By Sarah Bennett
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>>>ABBA may have turned down a $1 billion offer to do a reunion tour, but have no fear—the A*Teens are here! Sound contrived? But of course. A couple of years ago, Stockholm Records—which is owned by Universal, the record company that owns ABBA's songs—put together a youthful cover group to introduce the superband's music to those born post-1982.The ABBA Generation—the debut album from Swedish teens Amit, Sara, Marie and Dhani (average age: 16)—plays like a poppy rehash of ABBA's Gold: Greatest Hits, with 10 of Gold's 11 songs not so coincidentally on the Generation disc. In keeping with their teenybopper image, the A*Teens opened for 'NSync last year and Britney Spears this summer, plus they will be on Nickelodeon's upcoming All That Music & More tour with B*Witched (what is it about using asterisks in teen band names?).
They even made a special appearance at an Irvine Wherehouse store on July 29, before their show at Verizon Wireless Amphitheatre. A girl who stood behind me in line anxiously listed off her favorite A*Teens tracks for another girl. Basically, this task consisted of her reading the back of the CD—from "Mamma Mia" (their first single) to "Gimme! Gimme! Gimme! (A Man After Midnight)" (now, is that really an appropriate song for teens to be singing?!?) on to "Dancing Queen" (their current single) and, finally, to "Our Last Summer" (the only non-Goldtrack). She read the titles as if they were the A*Teens' original songs.
I was listening to their conversation when I noticed Tommy standing in front of me. Probably in his late 20s or early 30s, he was wearing black pleather pants, leather boots and a bright-yellow shirt with a see-through, baby-blue button-down shirt over it. The significance of this Swedish-flag color combo didn't dawn on me until he turned around after I asked him if he'd save my place in line while I went and bought the group's CD. He was such a giddy fan-boy that he even had a yellow-and-blue A*Teens patch sewn onto his outer shirt.
When I returned with my new A*Teens disc and orange slap-wrist bracelet (available with purchase only and while supplies lasted—hey, this is participatory journalism), the severity of Tommy's obsession fully hit me—he informed me that I had probably bought the group's best CD.
"Their American release is an enhanced CD with the 'Dancing Queen' video on it. Plus, there are more pictures in it than in the other ones—of course, they're all from the same photo session," he said, taking out a stack of LPs and EPs from his plastic inflatable backpack. "See? I even have the original Swedish release. I'm a DJ in LA," Tommy breathlessly explained, "so I need the singles and stuff. I'm hoping the A*Teens will sign all of them today. I went to their show at Disneyland in April, and only the girls signed one of my CDs, so I'm feeling kinda incomplete without the boys' signatures. That was the concert where Dhani had his accident, so only the girls came out afterward to sign autographs."
Accident? What accident?
"Well, I was sure they were going to do all the songs off ABBA Generation, but then Dhani did a kind of split dance move at the end of 'Mamma Mia.' He tore some ligaments in his left leg. Some girls on their fan website were talking about how they had been at the concert and seen it happen. Of course, I was like, 'Hey, I wasn't just at the concert—I have it on videotape!' Want to check it out? I was way up front!"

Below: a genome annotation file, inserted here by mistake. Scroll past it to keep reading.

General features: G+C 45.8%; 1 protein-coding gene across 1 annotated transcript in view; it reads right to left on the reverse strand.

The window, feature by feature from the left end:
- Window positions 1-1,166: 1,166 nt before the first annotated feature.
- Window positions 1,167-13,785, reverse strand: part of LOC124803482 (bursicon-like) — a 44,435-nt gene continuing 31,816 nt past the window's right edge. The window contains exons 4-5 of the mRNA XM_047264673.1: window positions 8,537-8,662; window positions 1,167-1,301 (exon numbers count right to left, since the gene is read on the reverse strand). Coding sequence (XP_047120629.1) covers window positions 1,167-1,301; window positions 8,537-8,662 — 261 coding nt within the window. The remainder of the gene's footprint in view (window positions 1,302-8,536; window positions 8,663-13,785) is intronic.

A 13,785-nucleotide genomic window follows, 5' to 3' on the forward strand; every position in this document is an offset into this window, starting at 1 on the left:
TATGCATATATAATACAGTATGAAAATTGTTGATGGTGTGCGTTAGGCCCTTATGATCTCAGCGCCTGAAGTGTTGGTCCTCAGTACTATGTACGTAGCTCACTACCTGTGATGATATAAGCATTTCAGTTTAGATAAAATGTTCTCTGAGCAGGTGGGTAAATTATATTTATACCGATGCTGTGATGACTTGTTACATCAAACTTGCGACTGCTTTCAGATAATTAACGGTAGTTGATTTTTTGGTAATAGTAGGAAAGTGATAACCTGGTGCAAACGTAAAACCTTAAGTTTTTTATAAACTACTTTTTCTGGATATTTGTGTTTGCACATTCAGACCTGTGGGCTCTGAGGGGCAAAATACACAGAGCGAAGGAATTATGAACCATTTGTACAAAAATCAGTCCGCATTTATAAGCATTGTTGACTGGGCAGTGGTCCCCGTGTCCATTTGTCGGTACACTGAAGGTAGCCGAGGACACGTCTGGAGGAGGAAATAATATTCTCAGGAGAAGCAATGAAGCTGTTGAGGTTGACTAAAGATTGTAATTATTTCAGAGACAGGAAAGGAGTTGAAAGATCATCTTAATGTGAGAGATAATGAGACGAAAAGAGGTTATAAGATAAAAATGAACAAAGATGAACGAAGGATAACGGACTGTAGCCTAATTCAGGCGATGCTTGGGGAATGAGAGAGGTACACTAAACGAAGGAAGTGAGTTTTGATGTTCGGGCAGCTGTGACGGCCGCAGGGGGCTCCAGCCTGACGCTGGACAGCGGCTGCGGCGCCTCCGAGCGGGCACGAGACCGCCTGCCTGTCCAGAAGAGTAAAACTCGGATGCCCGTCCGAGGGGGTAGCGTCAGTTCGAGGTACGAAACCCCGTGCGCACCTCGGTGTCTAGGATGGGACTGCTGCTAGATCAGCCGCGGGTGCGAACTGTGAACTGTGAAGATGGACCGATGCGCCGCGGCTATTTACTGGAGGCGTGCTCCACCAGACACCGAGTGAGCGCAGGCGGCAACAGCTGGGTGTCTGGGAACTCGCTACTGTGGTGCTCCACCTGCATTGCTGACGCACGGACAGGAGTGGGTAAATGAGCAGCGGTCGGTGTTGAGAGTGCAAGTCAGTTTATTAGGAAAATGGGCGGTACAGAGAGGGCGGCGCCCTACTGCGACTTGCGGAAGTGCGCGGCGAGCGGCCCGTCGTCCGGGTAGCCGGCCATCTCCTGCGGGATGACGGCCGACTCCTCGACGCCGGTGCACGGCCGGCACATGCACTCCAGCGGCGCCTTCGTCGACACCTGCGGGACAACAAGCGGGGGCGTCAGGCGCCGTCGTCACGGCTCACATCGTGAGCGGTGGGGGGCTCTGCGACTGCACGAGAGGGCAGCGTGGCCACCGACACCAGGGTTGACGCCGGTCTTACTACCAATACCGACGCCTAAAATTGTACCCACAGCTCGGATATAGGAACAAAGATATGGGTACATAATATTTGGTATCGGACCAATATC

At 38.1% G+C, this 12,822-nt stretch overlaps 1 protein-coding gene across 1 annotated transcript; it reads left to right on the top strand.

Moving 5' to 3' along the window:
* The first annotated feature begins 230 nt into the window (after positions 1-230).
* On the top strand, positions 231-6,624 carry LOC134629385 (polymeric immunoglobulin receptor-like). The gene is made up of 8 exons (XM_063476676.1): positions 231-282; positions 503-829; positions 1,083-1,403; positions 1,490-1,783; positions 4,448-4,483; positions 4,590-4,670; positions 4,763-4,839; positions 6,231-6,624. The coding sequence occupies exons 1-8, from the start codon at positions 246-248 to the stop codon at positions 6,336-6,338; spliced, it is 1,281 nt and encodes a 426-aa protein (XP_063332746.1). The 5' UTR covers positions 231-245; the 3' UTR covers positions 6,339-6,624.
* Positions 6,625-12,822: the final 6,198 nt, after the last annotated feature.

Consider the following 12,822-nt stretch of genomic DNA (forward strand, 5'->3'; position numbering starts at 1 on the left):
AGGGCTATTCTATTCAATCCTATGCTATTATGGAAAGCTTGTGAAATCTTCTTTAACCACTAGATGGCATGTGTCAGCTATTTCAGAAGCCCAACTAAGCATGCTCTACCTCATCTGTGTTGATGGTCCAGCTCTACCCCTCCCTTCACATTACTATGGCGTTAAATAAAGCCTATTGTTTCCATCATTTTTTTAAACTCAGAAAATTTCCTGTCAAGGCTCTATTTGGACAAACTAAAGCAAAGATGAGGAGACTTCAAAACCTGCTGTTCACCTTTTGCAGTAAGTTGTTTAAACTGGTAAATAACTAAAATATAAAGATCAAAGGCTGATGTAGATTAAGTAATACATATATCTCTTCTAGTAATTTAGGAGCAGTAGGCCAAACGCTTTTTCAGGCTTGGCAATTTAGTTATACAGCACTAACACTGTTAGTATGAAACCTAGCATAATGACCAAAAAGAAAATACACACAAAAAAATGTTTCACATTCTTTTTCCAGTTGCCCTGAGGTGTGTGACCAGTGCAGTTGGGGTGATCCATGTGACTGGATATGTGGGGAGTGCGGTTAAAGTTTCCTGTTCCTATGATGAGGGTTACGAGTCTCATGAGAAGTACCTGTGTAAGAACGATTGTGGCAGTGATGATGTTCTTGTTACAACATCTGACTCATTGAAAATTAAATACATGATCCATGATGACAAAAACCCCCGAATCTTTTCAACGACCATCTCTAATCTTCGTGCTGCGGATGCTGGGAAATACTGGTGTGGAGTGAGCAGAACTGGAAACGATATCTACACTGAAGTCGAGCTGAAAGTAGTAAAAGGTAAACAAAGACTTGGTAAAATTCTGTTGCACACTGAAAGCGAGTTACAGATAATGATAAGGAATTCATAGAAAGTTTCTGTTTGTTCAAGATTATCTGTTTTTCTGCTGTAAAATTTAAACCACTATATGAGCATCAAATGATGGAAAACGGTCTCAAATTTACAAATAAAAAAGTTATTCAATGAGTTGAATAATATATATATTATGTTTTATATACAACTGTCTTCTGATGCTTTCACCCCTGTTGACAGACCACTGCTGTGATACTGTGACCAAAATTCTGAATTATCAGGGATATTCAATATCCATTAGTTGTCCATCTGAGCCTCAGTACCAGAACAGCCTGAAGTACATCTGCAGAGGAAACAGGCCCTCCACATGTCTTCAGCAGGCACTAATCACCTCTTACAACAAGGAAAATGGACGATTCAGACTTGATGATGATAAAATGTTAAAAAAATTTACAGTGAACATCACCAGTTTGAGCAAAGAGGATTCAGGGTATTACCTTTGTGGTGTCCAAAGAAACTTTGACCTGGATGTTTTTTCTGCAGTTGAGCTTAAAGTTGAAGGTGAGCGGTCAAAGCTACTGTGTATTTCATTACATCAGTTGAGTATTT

He pulled out a video camera from his backpack, rewound the tape a little, and held it up to me. I peered through the viewfinder and was occasionally able to see the dancing A*Teens through a field of bobbing heads. The camera also seemed to be bouncing back and forth.
"Were you dancing when you videotaped the concert?" I asked.
"Of course I was!" Tommy replied enthusiastically. "Have they gotten to the end of 'Mamma Mia' yet?"
"Not yet," I said, continuing to watch for Dhani's painful moment. The fact that it was the blond-haired guy who was going to have the accident didn't exactly come as a surprise—he looked thoroughly confused as he tried to sing and keep in sync with his fellow A*Teen members' moves.
Finally, the awful, tragic moment came. The boys leapt over the girls and did the splits. Amit came back up—but where was Dhani? Several seconds later, he rose, grimacing, with a severe look of pain on his face as he clutched his left leg. Someone ran onstage and helped him off.
"Gee, that really looked bad," I observed. The starstruck Tommy agreed and told me about how the band had to cancel some shows because of the injury.
Thankfully, the wait to see the A*Teens was only about 45 minutes. When we finally got to the front of the line, Tommy began to tremble as he clutched his CDs, his video camera and the regular camera that he had also lugged along. We reached the table at which the four teens were seated, looking even younger in person and positioned in the order they appear in on the CD cover to hurry the autograph process. We encountered Amit first, who wore a T-shirt with STOP PRETENDING YOU DON'T WANT ME emblazoned on the front. While I politely exchanged a few words in Swedish (hard stuff like "hello" and "thanks") with them, Tommy started jabbering full-speed in English. They all seemed to recognize him and looked a bit taken aback. Tommy looked flushed as he ranted, sweat pouring down his face. Marie whispered something in Swedish to the pimply Dhani (too quietly for me to understand), who seemed just as nervous and perplexed about Tommy as he did the night of his accident.